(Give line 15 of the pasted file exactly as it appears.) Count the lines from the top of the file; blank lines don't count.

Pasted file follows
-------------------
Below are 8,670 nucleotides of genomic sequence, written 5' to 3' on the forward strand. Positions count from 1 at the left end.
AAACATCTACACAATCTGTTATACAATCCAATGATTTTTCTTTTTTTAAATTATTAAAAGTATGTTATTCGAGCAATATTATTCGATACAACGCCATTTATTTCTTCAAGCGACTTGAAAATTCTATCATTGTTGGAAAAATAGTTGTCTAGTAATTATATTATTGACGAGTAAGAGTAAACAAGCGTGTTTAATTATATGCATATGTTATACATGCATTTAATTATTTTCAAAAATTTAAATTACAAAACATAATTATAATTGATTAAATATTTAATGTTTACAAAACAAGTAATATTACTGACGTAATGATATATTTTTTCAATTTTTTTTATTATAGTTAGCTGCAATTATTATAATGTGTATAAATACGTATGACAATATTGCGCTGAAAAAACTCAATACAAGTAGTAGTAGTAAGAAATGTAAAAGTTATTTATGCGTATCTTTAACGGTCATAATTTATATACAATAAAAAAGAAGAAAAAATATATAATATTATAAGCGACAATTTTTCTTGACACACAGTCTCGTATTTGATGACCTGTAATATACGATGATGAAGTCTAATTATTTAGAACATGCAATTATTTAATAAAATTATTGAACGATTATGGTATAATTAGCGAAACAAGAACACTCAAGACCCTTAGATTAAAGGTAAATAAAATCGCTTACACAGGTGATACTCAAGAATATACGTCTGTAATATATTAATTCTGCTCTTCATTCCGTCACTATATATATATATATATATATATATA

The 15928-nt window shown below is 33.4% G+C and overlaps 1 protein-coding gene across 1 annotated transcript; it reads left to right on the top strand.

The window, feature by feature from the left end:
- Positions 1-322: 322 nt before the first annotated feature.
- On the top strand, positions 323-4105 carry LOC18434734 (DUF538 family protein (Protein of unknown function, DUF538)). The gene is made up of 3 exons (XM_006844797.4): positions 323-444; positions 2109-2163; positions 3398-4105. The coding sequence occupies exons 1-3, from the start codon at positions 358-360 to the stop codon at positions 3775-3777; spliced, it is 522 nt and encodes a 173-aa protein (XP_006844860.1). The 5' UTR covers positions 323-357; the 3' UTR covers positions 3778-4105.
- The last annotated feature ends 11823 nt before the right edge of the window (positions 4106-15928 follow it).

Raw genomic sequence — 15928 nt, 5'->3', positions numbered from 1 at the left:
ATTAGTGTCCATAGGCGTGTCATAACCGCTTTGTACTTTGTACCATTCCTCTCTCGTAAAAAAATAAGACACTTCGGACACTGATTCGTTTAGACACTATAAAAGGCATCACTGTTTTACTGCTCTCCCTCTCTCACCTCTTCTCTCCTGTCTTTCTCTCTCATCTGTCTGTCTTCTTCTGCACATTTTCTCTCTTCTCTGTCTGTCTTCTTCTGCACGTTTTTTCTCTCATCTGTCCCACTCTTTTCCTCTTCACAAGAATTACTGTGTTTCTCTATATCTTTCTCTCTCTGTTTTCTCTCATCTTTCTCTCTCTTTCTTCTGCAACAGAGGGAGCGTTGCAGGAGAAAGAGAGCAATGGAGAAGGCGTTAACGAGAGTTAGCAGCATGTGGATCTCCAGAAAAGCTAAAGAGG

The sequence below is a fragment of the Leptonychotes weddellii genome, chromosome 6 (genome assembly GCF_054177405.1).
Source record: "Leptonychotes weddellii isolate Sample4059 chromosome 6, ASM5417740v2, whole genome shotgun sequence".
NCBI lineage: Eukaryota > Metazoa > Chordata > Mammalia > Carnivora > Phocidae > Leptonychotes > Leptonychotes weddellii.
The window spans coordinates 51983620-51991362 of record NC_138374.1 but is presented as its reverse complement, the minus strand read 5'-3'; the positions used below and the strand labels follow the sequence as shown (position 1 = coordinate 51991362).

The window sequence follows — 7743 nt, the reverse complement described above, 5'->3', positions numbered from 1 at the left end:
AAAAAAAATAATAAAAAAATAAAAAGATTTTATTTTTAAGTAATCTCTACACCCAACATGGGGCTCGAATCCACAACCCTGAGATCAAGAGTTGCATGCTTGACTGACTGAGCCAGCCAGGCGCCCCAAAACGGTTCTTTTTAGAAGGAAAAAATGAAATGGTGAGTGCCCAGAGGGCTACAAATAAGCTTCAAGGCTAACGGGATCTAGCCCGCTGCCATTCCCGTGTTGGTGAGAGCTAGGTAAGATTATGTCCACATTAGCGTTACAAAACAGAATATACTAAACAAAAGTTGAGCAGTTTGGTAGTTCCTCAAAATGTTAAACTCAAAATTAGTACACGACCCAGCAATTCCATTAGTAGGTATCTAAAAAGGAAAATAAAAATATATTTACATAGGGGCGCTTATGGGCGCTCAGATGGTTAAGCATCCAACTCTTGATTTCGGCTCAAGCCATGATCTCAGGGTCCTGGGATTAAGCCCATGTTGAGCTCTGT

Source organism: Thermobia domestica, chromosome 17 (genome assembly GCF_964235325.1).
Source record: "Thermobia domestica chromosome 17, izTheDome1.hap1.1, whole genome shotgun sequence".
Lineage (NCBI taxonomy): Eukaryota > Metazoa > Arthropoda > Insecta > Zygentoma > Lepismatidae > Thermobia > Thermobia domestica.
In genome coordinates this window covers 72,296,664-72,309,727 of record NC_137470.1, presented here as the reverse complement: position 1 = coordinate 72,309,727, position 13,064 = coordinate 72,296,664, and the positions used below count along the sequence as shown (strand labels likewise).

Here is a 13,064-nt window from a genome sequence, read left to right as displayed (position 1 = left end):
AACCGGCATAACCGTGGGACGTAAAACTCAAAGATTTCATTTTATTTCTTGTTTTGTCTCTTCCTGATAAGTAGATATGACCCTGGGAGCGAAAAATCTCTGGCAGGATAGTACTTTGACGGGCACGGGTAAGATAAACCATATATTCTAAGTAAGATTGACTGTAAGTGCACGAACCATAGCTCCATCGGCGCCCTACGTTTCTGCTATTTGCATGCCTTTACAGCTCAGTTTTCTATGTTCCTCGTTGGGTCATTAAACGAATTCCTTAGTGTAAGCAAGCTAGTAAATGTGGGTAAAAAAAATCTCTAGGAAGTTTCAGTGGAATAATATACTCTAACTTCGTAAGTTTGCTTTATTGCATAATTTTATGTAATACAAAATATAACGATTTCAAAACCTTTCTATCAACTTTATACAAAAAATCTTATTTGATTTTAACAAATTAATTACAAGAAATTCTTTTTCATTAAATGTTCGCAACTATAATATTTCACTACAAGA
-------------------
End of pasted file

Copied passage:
AAAAAAAATAATAAAAAAATAAAAAGATTTTATTTTTAAGTAATCTCTACACCCAACATGGGGCTCGAATCCACAACCCTGAGATCAAGAGTTGCATGCTTGACTGACTGAGCCAGCCAGGCGCCCCAAAACGGTTCTTTTTAGAAGGAAAAAATGAAATGGTGAGTGCCCAGAGGGCTACAAATAAGCTTCAAGGCTAACGGGATCTAGCCCGCTGCCATTCCCGTGTTGGTGAGAGCTAGGTAAGATTATGTCCACATTAGCGTTACAAAACAGAATATACTAAACAAAAGTTGAGCAGTTTGGTAGTTCCTCAAAATGTTAAACTCAAAATTAGTACACGACCCAGCAATTCCATTAGTAGGTATCTAAAAAGGAAAATAAAAATATATTTACATAGGGGCGCTTATGGGCGCTCAGATGGTTAAGCATCCAACTCTTGATTTCGGCTCAAGCCATGATCTCAGGGTCCTGGGATTAAGCCCATGTTGAGCTCTGT